No, I’m not talking about the cartoon cat and mouse characters from The Simpsons. Rather, I’m talking about myself. Apparently, one of the cats rubbed up against me after being in the poison oak that seems to cover the parts of the property that the blackberries haven’t already occupied. Ugh! It’s not fun.
If you don’t know, poison oak, ivy, sumac and nettle all contain the allergen oil called urushiol. This oil causes a rash to appear anywhere from 10 minutes if you’re really sensitive to 48 hours later. And in reality, no one is immune. With every repeat exposure, you become more sensitive. The rash itself spreads when you scratch it, making it easy to start with a rash the size of a quarter that ends up being several inches in diameter as the blisters are broke open spreading the allergen across a larger patch of your skin.
I’ve been careful. I’ve been paying attention to where it is and avoiding the vine. I’ve been wearing pants and gloves any time I do any work outside or go anywhere into the brush. But, I didn’t even think about it being on one of the cats!
CP is on his way to Cozumel, Mexico for his brother’s wedding. I was supposed to be going with, but in my current state, the Mexican sun would just make me feel worse; so, no romantic fun for me this weekend.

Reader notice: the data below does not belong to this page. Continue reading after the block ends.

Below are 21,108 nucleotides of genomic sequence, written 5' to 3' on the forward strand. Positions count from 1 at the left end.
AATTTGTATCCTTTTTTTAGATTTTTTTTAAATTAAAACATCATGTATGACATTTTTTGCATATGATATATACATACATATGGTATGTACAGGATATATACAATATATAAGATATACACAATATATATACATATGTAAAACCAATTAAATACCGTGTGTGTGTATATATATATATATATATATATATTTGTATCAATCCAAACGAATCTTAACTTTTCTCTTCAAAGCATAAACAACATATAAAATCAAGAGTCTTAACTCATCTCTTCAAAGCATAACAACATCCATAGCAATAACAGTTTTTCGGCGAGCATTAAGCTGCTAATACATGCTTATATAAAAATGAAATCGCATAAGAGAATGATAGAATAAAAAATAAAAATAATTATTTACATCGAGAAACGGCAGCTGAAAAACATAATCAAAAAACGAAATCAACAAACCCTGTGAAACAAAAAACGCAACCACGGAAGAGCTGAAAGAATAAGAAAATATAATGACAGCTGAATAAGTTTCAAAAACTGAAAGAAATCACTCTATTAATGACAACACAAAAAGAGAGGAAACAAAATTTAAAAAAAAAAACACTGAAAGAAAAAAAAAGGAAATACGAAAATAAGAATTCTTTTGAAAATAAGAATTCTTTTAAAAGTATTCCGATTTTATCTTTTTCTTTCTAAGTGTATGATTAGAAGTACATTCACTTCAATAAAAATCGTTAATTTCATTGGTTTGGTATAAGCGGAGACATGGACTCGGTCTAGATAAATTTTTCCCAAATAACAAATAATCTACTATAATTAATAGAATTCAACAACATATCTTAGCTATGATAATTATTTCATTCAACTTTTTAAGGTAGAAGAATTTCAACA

However, I have spent some serious time researching “cures” for poison oak, poison ivy, stinging nettle and sumac. What I’ve found to work best is to hop into a cool shower, scratch open the blisters, turn shower off, pour rubbing alcohol onto the rash (rubbing alcohol is one of the few things that is strong enough to remove the oils that cause the rash and cause the rash to spread), let that dry for a few minutes and then blast the rash spots with a hair dryer set on high heat.
Now, when you get to the hair dryer part, I should warn you that at first you’ll itch like no tomorrow. Now’s not the time to scratch. Just hiss, yelp and cuss through it. Keep that hair dryer on the spots and wait a bit longer. Next, it’ll feel like someone is poking you with a thousand needles. Give it a second longer and then you can remove the hair dryer. The itching should be under control for 5+ hours now for a bit.
The heat from the hair dryer works on two levels. First, you’re drying out the blisters so they should go away faster. Also, you’re stimulating the nerves with the heat, which when they get to the point of over-stimulation, they’ll just shut down for a bit. And then there’s some relief from the infernal itching! But, I promise you, this method isn’t for the faint of heart.
After trying several methods over the past week, I can tell you that I have used parts of these methods off and on with great relief from the hair dryer. Last night, I decided to try them in combination. And breaking open the blisters and pouring the alcohol on has made a huge difference. The rash is starting to clear up, and I’m not as itchy as I was yesterday.
I’ve learned my lesson, we’re going to look into poison oak removal soon, and I’ll be keeping bottles of alcohol handy to rinse off with after working outside.